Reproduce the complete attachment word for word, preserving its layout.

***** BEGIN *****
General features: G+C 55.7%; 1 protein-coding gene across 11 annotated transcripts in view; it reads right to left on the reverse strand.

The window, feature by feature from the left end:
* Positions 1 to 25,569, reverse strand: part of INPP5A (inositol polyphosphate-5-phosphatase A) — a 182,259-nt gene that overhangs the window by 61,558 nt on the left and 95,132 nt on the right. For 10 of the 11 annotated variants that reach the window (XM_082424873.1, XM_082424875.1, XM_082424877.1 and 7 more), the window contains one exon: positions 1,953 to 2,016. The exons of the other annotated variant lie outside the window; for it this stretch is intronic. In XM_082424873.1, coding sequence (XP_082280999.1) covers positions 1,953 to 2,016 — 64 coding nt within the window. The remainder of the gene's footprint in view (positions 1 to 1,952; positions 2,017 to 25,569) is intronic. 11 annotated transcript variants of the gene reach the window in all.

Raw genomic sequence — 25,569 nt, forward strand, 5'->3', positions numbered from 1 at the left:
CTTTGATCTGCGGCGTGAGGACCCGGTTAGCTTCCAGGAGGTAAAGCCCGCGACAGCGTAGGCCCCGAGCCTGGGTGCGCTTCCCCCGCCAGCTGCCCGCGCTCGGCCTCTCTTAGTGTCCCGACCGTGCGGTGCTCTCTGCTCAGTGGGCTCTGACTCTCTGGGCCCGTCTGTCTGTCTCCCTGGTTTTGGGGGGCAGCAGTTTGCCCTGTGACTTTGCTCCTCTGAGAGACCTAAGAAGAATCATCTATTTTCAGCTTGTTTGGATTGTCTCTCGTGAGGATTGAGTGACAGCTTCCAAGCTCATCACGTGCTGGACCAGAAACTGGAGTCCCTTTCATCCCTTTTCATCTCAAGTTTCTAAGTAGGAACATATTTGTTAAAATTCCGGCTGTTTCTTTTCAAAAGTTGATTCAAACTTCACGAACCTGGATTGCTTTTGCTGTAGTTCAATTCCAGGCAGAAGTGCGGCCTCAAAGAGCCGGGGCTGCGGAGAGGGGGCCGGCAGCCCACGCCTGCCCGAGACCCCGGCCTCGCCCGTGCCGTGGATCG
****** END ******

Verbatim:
General features: G+C 55.7%; 1 protein-coding gene across 11 annotated transcripts in view; it reads right to left on the reverse strand.

The window, feature by feature from the left end:
* Positions 1 to 25,569, reverse strand: part of INPP5A (inositol polyphosphate-5-phosphatase A) — a 182,259-nt gene that overhangs the window by 61,558 nt on the left and 95,132 nt on the right. For 10 of the 11 annotated variants that reach the window (XM_082424873.1, XM_082424875.1, XM_082424877.1 and 7 more), the window contains one exon: positions 1,953 to 2,016. The exons of the other annotated variant lie outside the window; for it this stretch is intronic. In XM_082424873.1, coding sequence (XP_082280999.1) covers positions 1,953 to 2,016 — 64 coding nt within the window. The remainder of the gene's footprint in view (positions 1 to 1,952; positions 2,017 to 25,569) is intronic. 11 annotated transcript variants of the gene reach the window in all.

Raw genomic sequence — 25,569 nt, forward strand, 5'->3', positions numbered from 1 at the left:
CTTTGATCTGCGGCGTGAGGACCCGGTTAGCTTCCAGGAGGTAAAGCCCGCGACAGCGTAGGCCCCGAGCCTGGGTGCGCTTCCCCCGCCAGCTGCCCGCGCTCGGCCTCTCTTAGTGTCCCGACCGTGCGGTGCTCTCTGCTCAGTGGGCTCTGACTCTCTGGGCCCGTCTGTCTGTCTCCCTGGTTTTGGGGGGCAGCAGTTTGCCCTGTGACTTTGCTCCTCTGAGAGACCTAAGAAGAATCATCTATTTTCAGCTTGTTTGGATTGTCTCTCGTGAGGATTGAGTGACAGCTTCCAAGCTCATCACGTGCTGGACCAGAAACTGGAGTCCCTTTCATCCCTTTTCATCTCAAGTTTCTAAGTAGGAACATATTTGTTAAAATTCCGGCTGTTTCTTTTCAAAAGTTGATTCAAACTTCACGAACCTGGATTGCTTTTGCTGTAGTTCAATTCCAGGCAGAAGTGCGGCCTCAAAGAGCCGGGGCTGCGGAGAGGGGGCCGGCAGCCCACGCCTGCCCGAGACCCCGGCCTCGCCCGTGCCGTGGATCG